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  • Thermostat

The thermostat is a mechanical part that regulates the coolant circulation and thus the temperature. The technique is old; namely by expanding a certain amount of wax. Due to the expansion at a higher temperature, a pin is pressed against the spring pressure. There are also thermostats with a bimetal (flexes when heated) and electronically controlled thermostats.
When the coolant flows through the radiator, it is colder at the exit than when it entered the radiator. This is because the wind or the cooling air fan has blown air through the radiator fins. If the engine has just started, it should be at operating temperature (90 degrees) as soon as possible. With a cold engine, among other things, the fuel consumption and mechanical wear are greatest. The faster 90 degrees is reached, the better. Until the engine is at operating temperature, there should be no or minimal flow of cooled coolant from the engine to the radiator. The access to the radiator must therefore be closed. The thermostat takes care of that.

Situation 1. The engine has just started and the coolant temperature is the same as the outside air temperature. There is no circulation through the radiator (the blue arrow). The radiator is disconnected from the engine cooling system at this time. The coolant is pumped through the entire engine by the water pump, which heats up very quickly.

Situation 2. The engine has been running for a while and the coolant temperature is rising. The wax in the thermostat expands slightly, causing it to open a small part. A small amount of coolant can now flow from the engine to the radiator. This already happens at a coolant temperature of around 85 degrees Celsius.

Situation 3. The engine is at operating temperature, often 90 degrees Celsius. The thermostat is now fully open. The coolant is now pumped from the engine through the radiator. The warm coolant from the engine is cooled in the radiator. The coolant will flow back to the engine from the radiator.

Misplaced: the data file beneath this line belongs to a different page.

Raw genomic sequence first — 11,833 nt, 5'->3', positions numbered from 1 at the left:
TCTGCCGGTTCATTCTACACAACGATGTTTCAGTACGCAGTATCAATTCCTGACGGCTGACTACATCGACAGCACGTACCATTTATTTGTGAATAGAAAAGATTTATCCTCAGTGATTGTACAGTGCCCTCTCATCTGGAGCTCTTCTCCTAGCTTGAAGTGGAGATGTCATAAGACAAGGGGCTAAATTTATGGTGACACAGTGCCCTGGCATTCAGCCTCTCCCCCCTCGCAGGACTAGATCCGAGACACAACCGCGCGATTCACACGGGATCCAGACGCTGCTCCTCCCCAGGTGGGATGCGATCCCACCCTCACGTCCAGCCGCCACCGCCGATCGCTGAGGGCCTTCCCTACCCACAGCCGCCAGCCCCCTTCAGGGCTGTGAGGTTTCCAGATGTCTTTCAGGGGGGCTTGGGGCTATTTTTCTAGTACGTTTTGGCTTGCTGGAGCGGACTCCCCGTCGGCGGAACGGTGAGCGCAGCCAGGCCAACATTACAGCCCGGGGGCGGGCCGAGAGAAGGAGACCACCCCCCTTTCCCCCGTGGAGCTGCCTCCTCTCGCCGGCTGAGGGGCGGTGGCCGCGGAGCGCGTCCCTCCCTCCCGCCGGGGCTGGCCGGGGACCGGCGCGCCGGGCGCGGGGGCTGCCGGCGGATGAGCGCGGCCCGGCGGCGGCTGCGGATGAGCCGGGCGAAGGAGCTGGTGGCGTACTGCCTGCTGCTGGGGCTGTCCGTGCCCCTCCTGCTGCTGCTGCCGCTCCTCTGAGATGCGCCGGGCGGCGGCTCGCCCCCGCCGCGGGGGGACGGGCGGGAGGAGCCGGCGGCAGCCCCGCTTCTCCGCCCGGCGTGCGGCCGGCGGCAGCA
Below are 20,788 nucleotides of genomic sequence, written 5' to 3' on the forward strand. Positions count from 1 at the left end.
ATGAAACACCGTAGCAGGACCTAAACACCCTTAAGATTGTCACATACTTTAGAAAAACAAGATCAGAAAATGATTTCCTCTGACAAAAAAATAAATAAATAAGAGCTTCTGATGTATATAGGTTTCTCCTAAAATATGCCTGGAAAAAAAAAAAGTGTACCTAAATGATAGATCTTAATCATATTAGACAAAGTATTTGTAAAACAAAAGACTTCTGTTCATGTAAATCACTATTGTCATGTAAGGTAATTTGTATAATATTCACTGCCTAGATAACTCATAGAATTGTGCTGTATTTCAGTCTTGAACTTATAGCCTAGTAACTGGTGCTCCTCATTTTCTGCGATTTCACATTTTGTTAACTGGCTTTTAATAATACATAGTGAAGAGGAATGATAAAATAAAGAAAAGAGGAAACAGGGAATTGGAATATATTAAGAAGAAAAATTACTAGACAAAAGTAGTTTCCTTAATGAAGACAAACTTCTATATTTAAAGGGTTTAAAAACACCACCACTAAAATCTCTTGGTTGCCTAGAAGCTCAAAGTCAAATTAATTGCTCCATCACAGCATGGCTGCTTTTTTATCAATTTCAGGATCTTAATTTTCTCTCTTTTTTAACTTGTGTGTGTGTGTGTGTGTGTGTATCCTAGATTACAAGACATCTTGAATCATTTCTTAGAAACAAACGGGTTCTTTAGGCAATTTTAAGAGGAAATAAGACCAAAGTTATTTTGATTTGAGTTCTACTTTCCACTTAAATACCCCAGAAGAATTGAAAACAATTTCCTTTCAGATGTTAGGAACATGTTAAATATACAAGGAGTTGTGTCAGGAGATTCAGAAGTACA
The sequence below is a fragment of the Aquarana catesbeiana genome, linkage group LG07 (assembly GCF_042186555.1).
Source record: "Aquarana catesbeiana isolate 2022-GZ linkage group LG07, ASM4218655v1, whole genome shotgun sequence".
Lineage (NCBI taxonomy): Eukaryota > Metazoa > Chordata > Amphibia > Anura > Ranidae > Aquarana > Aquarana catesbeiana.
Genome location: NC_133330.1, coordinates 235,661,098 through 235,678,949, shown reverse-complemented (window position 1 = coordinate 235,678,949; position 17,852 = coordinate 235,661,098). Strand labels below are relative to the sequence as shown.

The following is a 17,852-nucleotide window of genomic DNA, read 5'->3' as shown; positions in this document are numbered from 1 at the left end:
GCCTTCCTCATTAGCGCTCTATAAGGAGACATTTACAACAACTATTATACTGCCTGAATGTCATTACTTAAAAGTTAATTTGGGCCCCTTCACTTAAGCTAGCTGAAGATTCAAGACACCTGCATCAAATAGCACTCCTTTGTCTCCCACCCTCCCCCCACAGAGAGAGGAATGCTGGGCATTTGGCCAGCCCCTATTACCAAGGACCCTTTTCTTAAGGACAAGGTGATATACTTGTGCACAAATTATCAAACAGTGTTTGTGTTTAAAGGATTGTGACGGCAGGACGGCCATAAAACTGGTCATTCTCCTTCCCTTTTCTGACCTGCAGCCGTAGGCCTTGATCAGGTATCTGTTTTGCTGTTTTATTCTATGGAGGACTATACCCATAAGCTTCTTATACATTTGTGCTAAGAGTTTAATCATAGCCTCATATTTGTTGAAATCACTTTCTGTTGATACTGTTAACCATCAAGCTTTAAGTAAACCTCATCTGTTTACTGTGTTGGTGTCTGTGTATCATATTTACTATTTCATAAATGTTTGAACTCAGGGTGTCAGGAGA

While driving, you will always switch between situation 2 and 3. More engine load or less wind will cause a higher coolant temperature. A higher engine load occurs when accelerating or driving up a hill and the situation with little wind can arise when driving in a traffic jam or idling.
When driving on the highway, situation 2 will apply; the maximum amount of wind through the radiator cools the coolant well. Because a lot of cold liquid enters the engine, there is a chance that it cools down too quickly. The thermostat is then closed slightly again.
Situation 3 will apply to city traffic with a lot of standing still; because there is little wind flowing through the radiator, the liquid is cooled less. Therefore, a greater amount of coolant flow is required to avoid overheating. The radiator fan will also try to cool this coolant as much as possible. In changing situations, the thermostat will therefore always regulate the coolant circulation.

With a defective thermostat, it often remains in situation 2. This will then remain open. This can often be clearly seen from the temperature gauge on the dashboard; when the vehicle is stationary (with the engine running), the temperature rises neatly to 90 degrees and when driving at a higher speed, the temperature drops again to, for example, 60 degrees or lower. When driving, the thermostat should close something again, which does not happen (see the explanation above). The thermostat will therefore have to be replaced.